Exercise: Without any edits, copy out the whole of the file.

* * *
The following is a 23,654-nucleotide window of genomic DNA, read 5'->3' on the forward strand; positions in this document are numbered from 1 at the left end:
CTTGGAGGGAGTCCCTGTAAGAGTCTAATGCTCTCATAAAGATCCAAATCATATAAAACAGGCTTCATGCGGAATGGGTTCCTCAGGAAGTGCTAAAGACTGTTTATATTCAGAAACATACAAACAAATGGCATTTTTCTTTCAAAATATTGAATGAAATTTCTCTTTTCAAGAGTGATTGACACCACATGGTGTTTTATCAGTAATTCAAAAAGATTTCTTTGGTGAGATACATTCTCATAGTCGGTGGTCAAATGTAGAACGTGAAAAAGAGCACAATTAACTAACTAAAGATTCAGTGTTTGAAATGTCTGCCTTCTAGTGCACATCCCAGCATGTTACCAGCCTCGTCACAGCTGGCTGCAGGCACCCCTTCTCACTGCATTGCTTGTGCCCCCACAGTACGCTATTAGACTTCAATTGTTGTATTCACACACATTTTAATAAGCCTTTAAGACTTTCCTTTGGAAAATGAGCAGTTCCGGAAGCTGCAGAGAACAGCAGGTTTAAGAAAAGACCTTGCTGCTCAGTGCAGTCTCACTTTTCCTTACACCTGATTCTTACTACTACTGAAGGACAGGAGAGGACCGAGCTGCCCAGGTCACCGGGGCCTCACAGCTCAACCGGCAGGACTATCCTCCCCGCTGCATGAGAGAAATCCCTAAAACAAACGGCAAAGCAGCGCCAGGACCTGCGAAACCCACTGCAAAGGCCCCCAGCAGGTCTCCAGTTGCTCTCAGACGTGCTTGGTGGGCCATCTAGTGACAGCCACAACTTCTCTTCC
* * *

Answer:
The following is a 23,654-nucleotide window of genomic DNA, read 5'->3' on the forward strand; positions in this document are numbered from 1 at the left end:
CTTGGAGGGAGTCCCTGTAAGAGTCTAATGCTCTCATAAAGATCCAAATCATATAAAACAGGCTTCATGCGGAATGGGTTCCTCAGGAAGTGCTAAAGACTGTTTATATTCAGAAACATACAAACAAATGGCATTTTTCTTTCAAAATATTGAATGAAATTTCTCTTTTCAAGAGTGATTGACACCACATGGTGTTTTATCAGTAATTCAAAAAGATTTCTTTGGTGAGATACATTCTCATAGTCGGTGGTCAAATGTAGAACGTGAAAAAGAGCACAATTAACTAACTAAAGATTCAGTGTTTGAAATGTCTGCCTTCTAGTGCACATCCCAGCATGTTACCAGCCTCGTCACAGCTGGCTGCAGGCACCCCTTCTCACTGCATTGCTTGTGCCCCCACAGTACGCTATTAGACTTCAATTGTTGTATTCACACACATTTTAATAAGCCTTTAAGACTTTCCTTTGGAAAATGAGCAGTTCCGGAAGCTGCAGAGAACAGCAGGTTTAAGAAAAGACCTTGCTGCTCAGTGCAGTCTCACTTTTCCTTACACCTGATTCTTACTACTACTGAAGGACAGGAGAGGACCGAGCTGCCCAGGTCACCGGGGCCTCACAGCTCAACCGGCAGGACTATCCTCCCCGCTGCATGAGAGAAATCCCTAAAACAAACGGCAAAGCAGCGCCAGGACCTGCGAAACCCACTGCAAAGGCCCCCAGCAGGTCTCCAGTTGCTCTCAGACGTGCTTGGTGGGCCATCTAGTGACAGCCACAACTTCTCTTCC